The peace of God which passes all understanding will keep your hearts and minds in Christ Jesus always.  Amen.

Sunday, July 05, 2015

Sermon for 7/5/15: Trinity V




A Reason to Hope

Grace to you and peace from God our Father, and from our Lord and Savior Jesus Christ. Amen.

Jesus does something that goes against all logic. He tells Peter, “Put out into the deep and let down your nets for a catch.” Anyone who is even casually familiar with fishing, at least it is true of fresh water fishing, knows that you catch fish in the shallows where the fish congregate and feed. And that is especially true when you’re fishing with nets; you need to go where they nets can actually reach the fish. What Jesus suggests here goes against all that experience teaches. Peter also informs Jesus that they had just been fishing all night without success. They had put to use all of their skills and techniques and knowledge as experienced fishermen, and hadn’t caught a thing. It just wasn’t a good time to fish. And what’s the point now of going out during the heat of the day, which is absolutely the worst time? Jesus is in over His head here; He doesn’t know what He is talking about. 

And yet, Peter responds: “But at your word I will let down the nets.” Because you say so, Lord; because it’s your words, I will do it, even though I have my doubts.” And when Peter and his friends did so, they caught such a great amount of fish their nets began to tear, and they ended up filling two boats with fish! And so, even though today’s Gospel might seem to be all about fishing, what it’s really about is the word of Jesus. Nothing happens apart from that word. The word of Jesus may seem foolish to human reason and logic, but in truth it is powerful and effective to do what it says, and to deliver what it promises, and to save those who believe it. 

In today’s Epistle, St. Paul wrote: “Always be ready to give a defense to everyone who asks you a reason for the hope that is in you.” The world thinks of the Gospel, and all of Scripture for that matter, as a myth for the naive and the gullible and the shallow-minded. No one who has any real intelligence or education would go for that. They regard it as superstition. The Word of God is constantly being mocked in our world as being backward and outdated and even dangerous and hateful. We've seen ample evidence of that these past few weeks. Biblical morality has been called bigotry, and the day is coming when preaching faithfully from the Word of God will be considered a hate crime. If the world needs a god, they’ll find one that’s more logical to them—usually the one they see in the mirror. 

And we know well the temptation of wanting to follow such thinking, to walk by sight and not by faith, to have a religion that is based on human wisdom and glory rather than God’s wisdom and the cross. But like Peter, by God’s grace we have been brought to trust in Christ’s Word, even in the midst of our doubts. We have been brought to know that, though the Word of the cross is foolishness to those who are perishing, to us who are being saved it is the power of God. It is written, “I am not ashamed of the Gospel of Christ, for it is the power of God to salvation for everyone who believes.”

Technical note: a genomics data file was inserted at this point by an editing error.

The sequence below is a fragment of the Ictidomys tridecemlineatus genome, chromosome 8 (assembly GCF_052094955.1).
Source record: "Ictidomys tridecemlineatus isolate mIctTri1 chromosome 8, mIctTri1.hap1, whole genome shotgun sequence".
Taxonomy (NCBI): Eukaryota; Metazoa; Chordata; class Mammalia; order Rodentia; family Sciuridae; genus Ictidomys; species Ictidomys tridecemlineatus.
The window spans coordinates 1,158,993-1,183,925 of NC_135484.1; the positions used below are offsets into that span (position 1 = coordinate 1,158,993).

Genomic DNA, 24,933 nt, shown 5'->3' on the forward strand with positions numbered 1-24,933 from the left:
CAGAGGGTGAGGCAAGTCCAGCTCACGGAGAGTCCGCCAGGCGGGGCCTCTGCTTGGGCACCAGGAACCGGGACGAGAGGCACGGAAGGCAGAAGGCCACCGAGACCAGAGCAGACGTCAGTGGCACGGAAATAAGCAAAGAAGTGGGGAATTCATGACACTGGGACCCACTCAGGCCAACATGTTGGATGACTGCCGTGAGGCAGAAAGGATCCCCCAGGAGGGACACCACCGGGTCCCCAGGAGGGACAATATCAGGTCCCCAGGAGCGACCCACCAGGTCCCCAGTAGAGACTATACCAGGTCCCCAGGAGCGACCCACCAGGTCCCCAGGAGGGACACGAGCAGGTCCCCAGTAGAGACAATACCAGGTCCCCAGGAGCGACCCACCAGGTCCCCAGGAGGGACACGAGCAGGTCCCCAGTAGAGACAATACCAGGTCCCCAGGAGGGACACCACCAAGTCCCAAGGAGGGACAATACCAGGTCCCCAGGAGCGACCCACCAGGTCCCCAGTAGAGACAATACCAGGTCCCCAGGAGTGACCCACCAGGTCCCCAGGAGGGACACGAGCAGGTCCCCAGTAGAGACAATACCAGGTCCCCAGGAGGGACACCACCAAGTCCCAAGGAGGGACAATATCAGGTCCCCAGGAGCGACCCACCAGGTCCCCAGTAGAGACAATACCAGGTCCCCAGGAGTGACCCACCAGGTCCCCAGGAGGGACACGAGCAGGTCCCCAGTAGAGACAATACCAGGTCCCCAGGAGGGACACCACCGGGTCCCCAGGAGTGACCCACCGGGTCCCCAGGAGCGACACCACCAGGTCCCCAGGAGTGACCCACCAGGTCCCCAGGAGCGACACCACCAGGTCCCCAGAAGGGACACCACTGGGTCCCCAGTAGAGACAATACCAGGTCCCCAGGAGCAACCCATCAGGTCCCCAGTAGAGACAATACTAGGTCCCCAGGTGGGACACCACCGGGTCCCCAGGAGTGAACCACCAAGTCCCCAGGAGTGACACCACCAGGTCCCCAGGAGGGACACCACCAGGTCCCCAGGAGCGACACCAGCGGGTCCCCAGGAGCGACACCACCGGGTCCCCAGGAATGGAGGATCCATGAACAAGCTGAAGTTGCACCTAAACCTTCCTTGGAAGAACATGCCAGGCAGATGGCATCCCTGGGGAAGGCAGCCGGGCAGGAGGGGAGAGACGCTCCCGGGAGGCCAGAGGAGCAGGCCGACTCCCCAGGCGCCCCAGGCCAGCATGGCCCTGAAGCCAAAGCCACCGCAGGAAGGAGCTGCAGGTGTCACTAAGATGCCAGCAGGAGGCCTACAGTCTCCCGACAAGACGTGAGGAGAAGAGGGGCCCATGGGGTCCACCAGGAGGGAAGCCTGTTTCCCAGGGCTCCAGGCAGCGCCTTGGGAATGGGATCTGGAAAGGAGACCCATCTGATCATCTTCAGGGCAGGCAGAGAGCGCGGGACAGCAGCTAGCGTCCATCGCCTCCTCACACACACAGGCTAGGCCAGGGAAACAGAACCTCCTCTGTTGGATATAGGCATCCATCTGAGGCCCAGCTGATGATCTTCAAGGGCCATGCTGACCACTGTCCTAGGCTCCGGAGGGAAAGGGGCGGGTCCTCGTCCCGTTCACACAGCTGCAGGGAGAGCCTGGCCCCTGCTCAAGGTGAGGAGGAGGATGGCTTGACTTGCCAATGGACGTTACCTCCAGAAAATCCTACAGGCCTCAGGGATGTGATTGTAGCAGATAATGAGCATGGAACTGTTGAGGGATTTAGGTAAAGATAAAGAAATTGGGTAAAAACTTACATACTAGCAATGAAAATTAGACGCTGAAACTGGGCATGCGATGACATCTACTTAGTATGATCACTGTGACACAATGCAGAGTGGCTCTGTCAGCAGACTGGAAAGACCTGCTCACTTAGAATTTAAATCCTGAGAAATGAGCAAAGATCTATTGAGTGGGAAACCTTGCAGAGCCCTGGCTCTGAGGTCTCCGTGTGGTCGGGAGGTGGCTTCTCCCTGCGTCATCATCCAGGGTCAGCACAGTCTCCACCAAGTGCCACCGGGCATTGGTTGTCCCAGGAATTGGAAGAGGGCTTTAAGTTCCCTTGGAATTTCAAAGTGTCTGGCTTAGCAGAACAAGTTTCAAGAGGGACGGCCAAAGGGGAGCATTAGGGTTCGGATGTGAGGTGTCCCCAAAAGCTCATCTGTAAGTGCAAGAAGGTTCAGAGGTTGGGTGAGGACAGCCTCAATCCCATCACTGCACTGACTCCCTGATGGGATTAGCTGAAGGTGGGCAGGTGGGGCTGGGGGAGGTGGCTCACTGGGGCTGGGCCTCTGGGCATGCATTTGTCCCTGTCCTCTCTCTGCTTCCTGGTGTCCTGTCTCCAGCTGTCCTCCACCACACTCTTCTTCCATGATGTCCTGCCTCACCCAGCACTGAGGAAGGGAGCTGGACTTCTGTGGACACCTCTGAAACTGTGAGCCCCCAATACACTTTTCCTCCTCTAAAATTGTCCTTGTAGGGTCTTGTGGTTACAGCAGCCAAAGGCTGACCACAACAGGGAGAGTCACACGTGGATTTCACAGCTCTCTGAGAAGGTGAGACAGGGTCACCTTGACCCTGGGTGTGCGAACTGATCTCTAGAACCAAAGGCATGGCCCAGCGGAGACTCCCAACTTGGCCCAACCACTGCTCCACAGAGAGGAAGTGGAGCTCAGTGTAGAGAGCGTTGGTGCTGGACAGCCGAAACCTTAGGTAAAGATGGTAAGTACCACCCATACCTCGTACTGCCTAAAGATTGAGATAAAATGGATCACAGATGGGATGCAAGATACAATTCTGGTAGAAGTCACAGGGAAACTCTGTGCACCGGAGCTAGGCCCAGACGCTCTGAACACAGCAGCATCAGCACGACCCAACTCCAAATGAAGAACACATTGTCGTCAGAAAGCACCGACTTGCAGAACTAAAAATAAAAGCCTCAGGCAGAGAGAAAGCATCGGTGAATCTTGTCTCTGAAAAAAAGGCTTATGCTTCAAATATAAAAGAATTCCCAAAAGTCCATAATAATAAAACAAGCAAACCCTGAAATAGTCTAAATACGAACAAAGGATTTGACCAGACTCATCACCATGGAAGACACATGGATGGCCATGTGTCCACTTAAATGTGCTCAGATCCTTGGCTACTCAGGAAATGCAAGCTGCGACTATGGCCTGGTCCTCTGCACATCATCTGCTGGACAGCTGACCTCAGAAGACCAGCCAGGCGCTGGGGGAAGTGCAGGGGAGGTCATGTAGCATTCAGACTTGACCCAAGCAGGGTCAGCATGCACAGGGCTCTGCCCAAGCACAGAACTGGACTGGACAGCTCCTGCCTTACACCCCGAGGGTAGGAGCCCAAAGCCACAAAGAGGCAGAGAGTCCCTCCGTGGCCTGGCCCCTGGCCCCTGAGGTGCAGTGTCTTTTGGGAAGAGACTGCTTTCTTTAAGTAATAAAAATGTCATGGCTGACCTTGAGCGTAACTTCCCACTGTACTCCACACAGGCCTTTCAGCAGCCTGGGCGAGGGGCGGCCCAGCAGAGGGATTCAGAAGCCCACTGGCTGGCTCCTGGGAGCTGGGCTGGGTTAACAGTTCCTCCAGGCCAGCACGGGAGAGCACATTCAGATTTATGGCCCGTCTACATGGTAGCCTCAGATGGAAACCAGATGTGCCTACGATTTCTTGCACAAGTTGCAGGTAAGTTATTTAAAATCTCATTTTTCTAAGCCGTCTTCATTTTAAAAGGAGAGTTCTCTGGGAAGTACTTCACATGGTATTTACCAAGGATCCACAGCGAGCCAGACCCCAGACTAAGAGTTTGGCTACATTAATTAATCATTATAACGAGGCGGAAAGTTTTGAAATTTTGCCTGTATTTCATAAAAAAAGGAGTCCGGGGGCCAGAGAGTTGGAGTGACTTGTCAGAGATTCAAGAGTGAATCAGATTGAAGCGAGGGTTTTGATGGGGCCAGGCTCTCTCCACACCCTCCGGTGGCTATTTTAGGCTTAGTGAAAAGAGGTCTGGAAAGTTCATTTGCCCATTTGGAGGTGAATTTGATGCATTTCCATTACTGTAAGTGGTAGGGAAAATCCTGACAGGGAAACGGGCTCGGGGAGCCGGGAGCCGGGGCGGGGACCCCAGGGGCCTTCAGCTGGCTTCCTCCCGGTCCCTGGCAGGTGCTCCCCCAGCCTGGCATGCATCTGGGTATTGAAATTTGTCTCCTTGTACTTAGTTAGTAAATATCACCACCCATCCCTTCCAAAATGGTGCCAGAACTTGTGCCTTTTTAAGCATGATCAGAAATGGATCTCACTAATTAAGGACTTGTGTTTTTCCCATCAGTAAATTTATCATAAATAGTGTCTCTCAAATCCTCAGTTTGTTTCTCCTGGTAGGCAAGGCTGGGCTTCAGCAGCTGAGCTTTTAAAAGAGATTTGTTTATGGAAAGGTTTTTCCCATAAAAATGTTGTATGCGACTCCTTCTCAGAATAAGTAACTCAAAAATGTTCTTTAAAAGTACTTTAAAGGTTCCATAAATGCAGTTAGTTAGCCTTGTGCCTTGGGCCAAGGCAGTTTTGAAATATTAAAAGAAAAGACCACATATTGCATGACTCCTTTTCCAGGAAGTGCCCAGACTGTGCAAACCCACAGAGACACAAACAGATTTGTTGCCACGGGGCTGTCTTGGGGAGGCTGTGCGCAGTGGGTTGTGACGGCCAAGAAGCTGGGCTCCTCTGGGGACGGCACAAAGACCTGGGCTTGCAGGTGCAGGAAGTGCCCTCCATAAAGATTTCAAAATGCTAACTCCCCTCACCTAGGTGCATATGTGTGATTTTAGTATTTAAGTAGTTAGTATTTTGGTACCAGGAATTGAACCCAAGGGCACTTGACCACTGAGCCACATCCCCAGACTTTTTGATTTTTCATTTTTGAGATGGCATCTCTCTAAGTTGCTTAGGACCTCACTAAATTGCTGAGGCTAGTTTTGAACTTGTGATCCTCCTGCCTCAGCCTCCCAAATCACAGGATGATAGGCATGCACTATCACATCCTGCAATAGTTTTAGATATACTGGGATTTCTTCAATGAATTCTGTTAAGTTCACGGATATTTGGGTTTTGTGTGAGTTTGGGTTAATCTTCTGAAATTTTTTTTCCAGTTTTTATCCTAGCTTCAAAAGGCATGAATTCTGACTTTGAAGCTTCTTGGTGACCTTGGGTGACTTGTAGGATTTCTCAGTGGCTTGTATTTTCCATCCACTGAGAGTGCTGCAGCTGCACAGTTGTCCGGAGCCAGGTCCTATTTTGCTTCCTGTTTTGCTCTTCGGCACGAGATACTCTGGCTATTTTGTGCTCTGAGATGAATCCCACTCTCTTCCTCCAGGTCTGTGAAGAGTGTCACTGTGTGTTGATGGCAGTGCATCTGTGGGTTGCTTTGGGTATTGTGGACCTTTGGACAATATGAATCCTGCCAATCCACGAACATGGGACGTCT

In order to humble those who are proud and wise and strong in their own eyes, our Lord chooses to hide His power behind that which seems foolish and weak. In that way His saving wisdom and strength will be perceived only by lowly, penitent believers to whom He reveals Himself. After all, where has human wisdom really gotten us? Technology and science can do wonderful things. But has man’s wisdom eliminated crime and violence? Is there any less loneliness or depression in the world? Have people stopped dying? Man’s wisdom is severely limited. We dare not rest our hope there. Just as Peter had been able to catch those fish solely by the power of the Word, so now Jesus would make him able to draw men solely by preaching Jesus’ powerful Word. In this way, others who were weak and foolish would be made wise unto salvation through faith in Jesus Christ. 

That’s the whole point of this catch of fish; it all happens at the Word of Jesus. Luke tells us that Jesus had been “casting the net,” so to speak, as He preached the Word from Peter’s boat. Jesus had turned that boat into a cathedral. He was not afraid to launch out into the deep and let down His nets. Just as the Spirit of God hovered over the waters at the creation, so our Lord goes to the deep, to the very depths of sin and death, in order to pull up His catch of sinful men and raise us to the light of His resurrection life.

So, let us hear clearly for ourselves the words Jesus spoke to Peter. “Do not be afraid.” And as Peter took our Lord at His Word, let confess the reason for the hope that is in us. At the Lord’s Word, even though all our senses can grasp here are worldly objects—things like water, things like bread and wine—yet because Christ has said so, we believe that Christ is truly present to make us God’s child, to feed us with His body and blood, to proclaim our sins forgiven. In the name of the Father and of the Son (+) and of the Holy Spirit. Amen.

The peace of God which passes all understanding will keep your hearts and minds in Christ Jesus always. Amen.

Saturday, July 04, 2015

HYMN: Father, Behold My Shield

My latest hymn is based on the readings for the Fifth Sunday After Trinity in the LSB 1-year Lectionary, especially the Gradual (Psalm 84:9,8) and Introit (parts of Psalm 27) with a little of the Epistle (I Peter 3:8-15) thrown in for good measure. This is an early draft, so there's work to be done yet, and any feedback would be appreciated.

Father, Behold My Shield

1. Father, behold my Shield,
Grace in the flesh revealed:
Behold Your Son, appointed!
Lord God of hosts, give ear.
In mercy, hear my prayer
For love of Your Anointed.

2. Ever my Helper be.
In mercy answer me,
My Light and my Salvation.
Courage and faith impart.
Strengthen my waiting heart
Against all accusation.

3. Teach me Your way, O Lord,
That I may trust Your Word
And love and serve my neighbor.
Grant that I faithfully
Confess the hope in me,
And let me never waver.

4. Father, behold my Shield.
To Christ my Lord I yield.
In Him no foes assail me.
If, for Your holy name,
Rivals should dare to blame,
My Shield will never fail me.

(c) 2015 Alan Kornacki, Jr.
667 667
(The only tune for this meter in Lutheran Service Book is NUNC DIMITTIS, hymn 888. Were I to use this tune, I would want to alter it to lengthen some of the quarter notes.)